Global Relationship between the Proteome and Transcriptome of Human Skeletal Muscle
datasetposted on 01.08.2008, 00:00 by Zhengping Yi, Benjamin P. Bowen, Hyonson Hwang, Christopher P. Jenkinson, Dawn K. Coletta, Natalie Lefort, Mandeep Bajaj, Sangeeta Kashyap, Rachele Berria, Elena A. De Filippis, Lawrence J. Mandarino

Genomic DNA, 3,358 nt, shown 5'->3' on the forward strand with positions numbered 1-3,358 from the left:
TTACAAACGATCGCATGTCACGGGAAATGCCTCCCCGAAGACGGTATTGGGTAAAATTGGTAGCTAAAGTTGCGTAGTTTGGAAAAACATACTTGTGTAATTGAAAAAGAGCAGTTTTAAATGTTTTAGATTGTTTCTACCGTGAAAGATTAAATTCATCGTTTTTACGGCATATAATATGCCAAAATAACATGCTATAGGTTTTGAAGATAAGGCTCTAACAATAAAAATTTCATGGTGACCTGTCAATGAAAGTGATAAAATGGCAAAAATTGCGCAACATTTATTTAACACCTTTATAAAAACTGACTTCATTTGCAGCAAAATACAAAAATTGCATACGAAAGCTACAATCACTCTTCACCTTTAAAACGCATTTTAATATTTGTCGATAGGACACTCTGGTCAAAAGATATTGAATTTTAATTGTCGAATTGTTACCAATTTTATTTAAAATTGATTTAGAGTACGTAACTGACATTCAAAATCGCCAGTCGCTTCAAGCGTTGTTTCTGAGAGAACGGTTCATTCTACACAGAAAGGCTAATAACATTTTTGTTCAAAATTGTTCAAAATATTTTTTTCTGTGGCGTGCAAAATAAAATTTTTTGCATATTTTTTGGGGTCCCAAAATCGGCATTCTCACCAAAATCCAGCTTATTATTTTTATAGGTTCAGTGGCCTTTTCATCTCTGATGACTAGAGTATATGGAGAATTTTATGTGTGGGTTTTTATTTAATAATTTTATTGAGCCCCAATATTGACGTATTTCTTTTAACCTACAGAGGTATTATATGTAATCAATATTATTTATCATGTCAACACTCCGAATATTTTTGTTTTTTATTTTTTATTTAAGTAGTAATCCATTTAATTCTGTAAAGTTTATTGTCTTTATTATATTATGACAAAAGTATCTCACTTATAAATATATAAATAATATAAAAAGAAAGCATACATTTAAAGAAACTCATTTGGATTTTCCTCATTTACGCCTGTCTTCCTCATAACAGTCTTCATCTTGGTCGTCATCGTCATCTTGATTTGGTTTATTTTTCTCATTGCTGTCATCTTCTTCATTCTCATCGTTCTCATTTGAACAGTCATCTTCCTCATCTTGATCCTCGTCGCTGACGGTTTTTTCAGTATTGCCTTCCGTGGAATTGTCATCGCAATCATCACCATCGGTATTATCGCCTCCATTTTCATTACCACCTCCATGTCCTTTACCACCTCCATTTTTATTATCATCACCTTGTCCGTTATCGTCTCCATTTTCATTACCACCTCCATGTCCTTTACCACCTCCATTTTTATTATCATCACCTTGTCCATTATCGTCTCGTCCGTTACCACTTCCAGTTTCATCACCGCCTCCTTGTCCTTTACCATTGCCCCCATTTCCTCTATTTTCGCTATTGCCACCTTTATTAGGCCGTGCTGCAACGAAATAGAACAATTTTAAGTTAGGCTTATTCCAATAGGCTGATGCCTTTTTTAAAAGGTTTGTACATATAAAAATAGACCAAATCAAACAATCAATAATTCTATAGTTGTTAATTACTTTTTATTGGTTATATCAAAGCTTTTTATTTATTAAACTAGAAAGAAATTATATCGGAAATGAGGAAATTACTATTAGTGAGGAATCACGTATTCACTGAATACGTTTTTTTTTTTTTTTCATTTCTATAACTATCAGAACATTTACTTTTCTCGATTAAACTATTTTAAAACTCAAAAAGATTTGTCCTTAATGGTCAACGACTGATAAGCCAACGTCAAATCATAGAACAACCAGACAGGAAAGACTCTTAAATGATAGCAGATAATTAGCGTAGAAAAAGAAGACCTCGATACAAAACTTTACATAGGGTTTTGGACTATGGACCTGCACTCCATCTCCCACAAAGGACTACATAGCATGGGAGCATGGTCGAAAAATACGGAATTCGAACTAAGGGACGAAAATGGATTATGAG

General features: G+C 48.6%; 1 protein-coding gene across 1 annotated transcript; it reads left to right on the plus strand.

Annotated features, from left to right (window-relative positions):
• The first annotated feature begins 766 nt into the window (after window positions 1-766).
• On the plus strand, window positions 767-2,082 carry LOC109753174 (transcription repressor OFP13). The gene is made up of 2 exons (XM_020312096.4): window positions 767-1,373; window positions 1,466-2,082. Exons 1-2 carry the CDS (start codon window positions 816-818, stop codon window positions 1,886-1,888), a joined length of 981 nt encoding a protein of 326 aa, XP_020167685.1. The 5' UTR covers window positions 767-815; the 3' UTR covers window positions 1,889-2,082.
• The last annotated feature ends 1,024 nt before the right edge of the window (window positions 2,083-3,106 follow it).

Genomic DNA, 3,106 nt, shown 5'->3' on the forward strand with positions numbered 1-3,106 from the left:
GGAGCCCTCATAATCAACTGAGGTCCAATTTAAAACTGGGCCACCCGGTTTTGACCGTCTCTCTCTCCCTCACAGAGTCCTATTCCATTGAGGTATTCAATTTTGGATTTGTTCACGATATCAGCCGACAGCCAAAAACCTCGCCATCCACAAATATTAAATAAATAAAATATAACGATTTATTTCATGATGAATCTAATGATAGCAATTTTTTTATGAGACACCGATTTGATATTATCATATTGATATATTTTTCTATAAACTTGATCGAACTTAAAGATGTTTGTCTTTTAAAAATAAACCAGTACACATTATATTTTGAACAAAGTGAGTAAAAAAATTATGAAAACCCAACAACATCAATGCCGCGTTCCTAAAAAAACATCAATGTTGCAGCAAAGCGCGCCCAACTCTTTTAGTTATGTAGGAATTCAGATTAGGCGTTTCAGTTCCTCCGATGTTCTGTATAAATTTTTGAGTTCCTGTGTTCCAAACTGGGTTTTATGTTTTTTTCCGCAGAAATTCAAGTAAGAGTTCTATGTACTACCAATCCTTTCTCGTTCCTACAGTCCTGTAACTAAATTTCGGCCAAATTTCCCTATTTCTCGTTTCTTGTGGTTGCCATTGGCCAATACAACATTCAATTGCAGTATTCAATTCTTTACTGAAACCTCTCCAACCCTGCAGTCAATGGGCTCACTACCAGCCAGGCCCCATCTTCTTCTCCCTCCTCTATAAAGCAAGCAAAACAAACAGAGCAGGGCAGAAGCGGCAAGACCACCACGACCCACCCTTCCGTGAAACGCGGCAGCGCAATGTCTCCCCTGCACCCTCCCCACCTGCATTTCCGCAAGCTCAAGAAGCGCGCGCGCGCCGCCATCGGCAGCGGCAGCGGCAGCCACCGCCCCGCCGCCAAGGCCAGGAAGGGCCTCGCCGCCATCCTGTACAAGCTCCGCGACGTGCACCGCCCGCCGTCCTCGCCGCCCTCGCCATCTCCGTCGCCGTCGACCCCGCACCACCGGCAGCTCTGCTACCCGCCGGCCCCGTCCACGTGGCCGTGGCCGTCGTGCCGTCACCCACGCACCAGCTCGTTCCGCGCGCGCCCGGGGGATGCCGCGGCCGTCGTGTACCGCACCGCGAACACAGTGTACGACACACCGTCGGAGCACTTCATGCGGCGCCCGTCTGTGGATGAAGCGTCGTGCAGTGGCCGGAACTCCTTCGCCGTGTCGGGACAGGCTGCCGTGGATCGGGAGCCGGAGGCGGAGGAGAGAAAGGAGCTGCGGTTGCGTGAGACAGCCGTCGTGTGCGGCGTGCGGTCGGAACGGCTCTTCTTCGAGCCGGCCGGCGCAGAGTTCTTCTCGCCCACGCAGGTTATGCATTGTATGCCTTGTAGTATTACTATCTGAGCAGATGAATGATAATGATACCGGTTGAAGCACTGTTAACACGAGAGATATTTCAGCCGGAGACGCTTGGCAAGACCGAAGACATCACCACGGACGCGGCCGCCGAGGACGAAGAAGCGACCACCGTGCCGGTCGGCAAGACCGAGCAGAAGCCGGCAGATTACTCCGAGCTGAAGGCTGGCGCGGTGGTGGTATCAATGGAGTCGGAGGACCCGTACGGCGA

Skeletal muscle is one of the largest tissues in the human body. Changes in mRNA and protein abundance in this tissue are central to a large number of metabolic and other disorders, including, commonly, insulin resistance. Proteomic and microarray analyses are important approaches for gaining insight into the molecular and biochemical basis for normal and pathophysiological conditions. With the use of vastus lateralis muscle obtained from two groups of healthy, nonobese subjects, we performed a detailed comparison of the muscle proteome, obtained by HPLC-ESI-MS/MS, with the muscle transcriptome, obtained using oligonucleotide microarrays. HPLC-ESI-MS/MS analysis identified 507 unique proteins as present in four out of six subjects, while 5193 distinct transcripts were called present by oligonucleotide microarrays from four out of six subjects. The majority of the proteins identified by mass spectrometry also had their corresponding transcripts detected by microarray analysis, although 73 proteins were only identified in the proteomic analysis. Reflecting the high abundance of mitochondria in skeletal muscle, 30% of proteins detected were attributed to the mitochondrion, as compared to only 9% of transcripts. On the basis of Gene Ontology annotations, proteins assigned to mitochondrial inner membrane, mitochondrial envelope, structural molecule activity, electron transport, as well as generation of precursor metabolites and energy, had more corresponding transcripts detected than would be expected by chance. On the contrary, proteins assigned to Golgi apparatus, extracellular region, lyase activity, kinase activity, and protein modification process had fewer corresponding transcripts detected than would be expected by chance. In conclusion, these results provide the first global comparison of the human skeletal muscle proteome and transcriptome to date. These data show that a combination of proteomic and transcriptic analyses will provide data that can be used to test hypotheses regarding the pathogenesis of muscle disorders as well as to generate observational data that can be used to form novel hypotheses.